MADISON -- When Wisconsin begins fall camp Monday, it will do so without a clear-cut No. 1 wide receiver. But that doesn't seem to bother head coach Gary Andersen and wide receivers coach Chris Beatty.
To replace Jared Abbrederis, who set a school record in receptions with 78 in 2013 and finished second all-time in receiving yards before being selected in the fifth round of the 2014 NFL Draft by the Green Bay Packers, the Badgers must find a collective effort from top to bottom. Several able bodies are present, but the leader in terms of experience is senior Kenzel Doe.
"I've asked him to look at those young receivers and understand that they can help this team and they can help him as a player as he's moved forward," head coach Gary Andersen said at the team's media day on Friday. "He's done that. On a personal standpoint, he's his best as far as weight room, his strength.
"Expect him to be a playmaker. It's his job to do that. But it's also our job to include him within the offense and give him some opportunities to make some plays."
Fall camp preview: Wide receivers
Jared Abbrederis is gone, and Wisconsin's remaining wide receivers are quite unproven. Who will step up in 2014?
Throughout his playing career as a Badger, Doe hasn't had too many opportunities to make plays from the wide receiver position. The North Carolina native has 25 receptions for 182 yards and no touchdowns, yet when he's made his mark on special teams, it's been a big one. In 2013, Doe was tied for best kickoff return average in the Big Ten and ranked 17th nationally, averaging 26.5 yards per return. Not to mention, his kickoff return against South Carolina in the Capital One Bowl was Wisconsin's first since David Gilreath's against Ohio State in 2010. It was also UW's first kickoff touchdown return in a bowl game.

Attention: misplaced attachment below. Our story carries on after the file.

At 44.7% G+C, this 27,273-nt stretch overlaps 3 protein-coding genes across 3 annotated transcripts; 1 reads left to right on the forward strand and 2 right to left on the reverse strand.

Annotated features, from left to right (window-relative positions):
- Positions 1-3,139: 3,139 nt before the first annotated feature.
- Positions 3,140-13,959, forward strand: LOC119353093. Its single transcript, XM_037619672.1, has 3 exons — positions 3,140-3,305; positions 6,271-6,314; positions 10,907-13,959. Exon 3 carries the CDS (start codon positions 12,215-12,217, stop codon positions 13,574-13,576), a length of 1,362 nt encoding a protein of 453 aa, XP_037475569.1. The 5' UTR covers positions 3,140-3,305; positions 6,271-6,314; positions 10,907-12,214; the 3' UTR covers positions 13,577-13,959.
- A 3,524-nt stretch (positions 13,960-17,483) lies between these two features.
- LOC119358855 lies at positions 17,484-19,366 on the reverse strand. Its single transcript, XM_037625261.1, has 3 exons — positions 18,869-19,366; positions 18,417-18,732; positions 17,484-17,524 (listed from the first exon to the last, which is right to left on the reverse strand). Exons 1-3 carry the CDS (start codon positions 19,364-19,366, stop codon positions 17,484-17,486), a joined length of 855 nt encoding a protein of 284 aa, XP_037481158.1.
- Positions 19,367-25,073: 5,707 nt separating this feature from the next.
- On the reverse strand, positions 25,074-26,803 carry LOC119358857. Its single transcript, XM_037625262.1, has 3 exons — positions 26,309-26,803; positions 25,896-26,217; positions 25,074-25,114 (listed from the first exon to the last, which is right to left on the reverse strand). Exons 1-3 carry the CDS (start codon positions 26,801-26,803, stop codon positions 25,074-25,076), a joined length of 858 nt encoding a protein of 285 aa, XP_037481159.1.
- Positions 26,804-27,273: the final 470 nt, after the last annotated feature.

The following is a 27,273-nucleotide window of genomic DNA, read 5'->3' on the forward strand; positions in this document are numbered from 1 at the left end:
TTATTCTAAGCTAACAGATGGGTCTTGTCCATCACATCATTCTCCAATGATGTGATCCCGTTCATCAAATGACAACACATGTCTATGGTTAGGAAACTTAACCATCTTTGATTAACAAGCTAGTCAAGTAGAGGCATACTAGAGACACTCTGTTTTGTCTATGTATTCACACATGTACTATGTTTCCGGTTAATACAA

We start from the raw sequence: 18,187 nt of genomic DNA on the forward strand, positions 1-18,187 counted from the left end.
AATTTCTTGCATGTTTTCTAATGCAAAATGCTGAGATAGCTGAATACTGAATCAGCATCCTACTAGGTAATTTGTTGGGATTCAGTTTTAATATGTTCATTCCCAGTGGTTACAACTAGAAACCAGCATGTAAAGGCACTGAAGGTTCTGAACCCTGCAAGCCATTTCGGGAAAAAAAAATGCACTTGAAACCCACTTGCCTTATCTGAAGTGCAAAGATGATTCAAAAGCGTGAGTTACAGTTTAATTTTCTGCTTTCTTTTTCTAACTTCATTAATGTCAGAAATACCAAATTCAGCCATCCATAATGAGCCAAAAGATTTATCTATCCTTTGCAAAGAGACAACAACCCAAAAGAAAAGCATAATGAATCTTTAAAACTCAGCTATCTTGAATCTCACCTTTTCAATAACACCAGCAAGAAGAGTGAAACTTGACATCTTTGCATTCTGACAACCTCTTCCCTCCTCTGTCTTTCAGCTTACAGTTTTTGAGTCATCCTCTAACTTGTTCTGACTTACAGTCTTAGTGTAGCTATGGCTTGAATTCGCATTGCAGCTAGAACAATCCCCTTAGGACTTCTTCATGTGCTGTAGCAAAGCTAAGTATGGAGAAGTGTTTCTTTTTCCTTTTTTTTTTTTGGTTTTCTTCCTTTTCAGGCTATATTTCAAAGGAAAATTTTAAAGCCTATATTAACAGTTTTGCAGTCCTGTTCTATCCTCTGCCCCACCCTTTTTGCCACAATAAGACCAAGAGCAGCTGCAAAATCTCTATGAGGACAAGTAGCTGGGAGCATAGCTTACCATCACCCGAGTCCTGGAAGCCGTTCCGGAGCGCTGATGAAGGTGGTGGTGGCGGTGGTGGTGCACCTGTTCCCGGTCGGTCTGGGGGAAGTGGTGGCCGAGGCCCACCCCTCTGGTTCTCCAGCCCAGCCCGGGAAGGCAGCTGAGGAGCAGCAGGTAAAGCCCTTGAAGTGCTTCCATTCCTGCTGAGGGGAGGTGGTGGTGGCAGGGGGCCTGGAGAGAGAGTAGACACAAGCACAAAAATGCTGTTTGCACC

But Doe is just one man; he'll need help from those behind him on the depth chart to keep the offense afloat this year. Redshirt sophomore Alex Erickson, who sat out the spring with a knee injury suffered against the Gamecocks, is a viable option and redshirt junior Jordan Frederick has experience, seeing action in 27 games over the past two seasons. Beyond that, the corp is based on potential, and while the potential looks promising combined with the fact that Beatty said the freshman receivers didn't come to Wisconsin to redshirt, there's no experience in big-time games. Doe didn't seem to care, though, on Friday.
"It motivates me because I read that stuff like, all the time, just to get that motivation," Doe said. "I don't want to be the group to say, 'Oh, they're established.' No, we're not. I want y'all to expect that we're not going to do anything so when we do come out there, then it's a big surprise. Being from the inside and not from the outside, I know the work that us receivers put in each and every day to try and be better."
Andersen shared a similar mindset, believing that there was a certain comfort level Beatty has found among his wide receivers.
"Those guys will step up and make plays when it's their time to," Beatty said. "[The older guys] feel a sense of urgency because they hear what the media says and all that stuff. I think, at the same time, they know I've got confidence in them.
"They've made those plays before. When Jared went down against Northwestern, we still scored three more touchdowns and when he goes down against Iowa, we still scored two more touchdowns. That's just part of it. I think, those guys, when their number gets called, they'll make plays."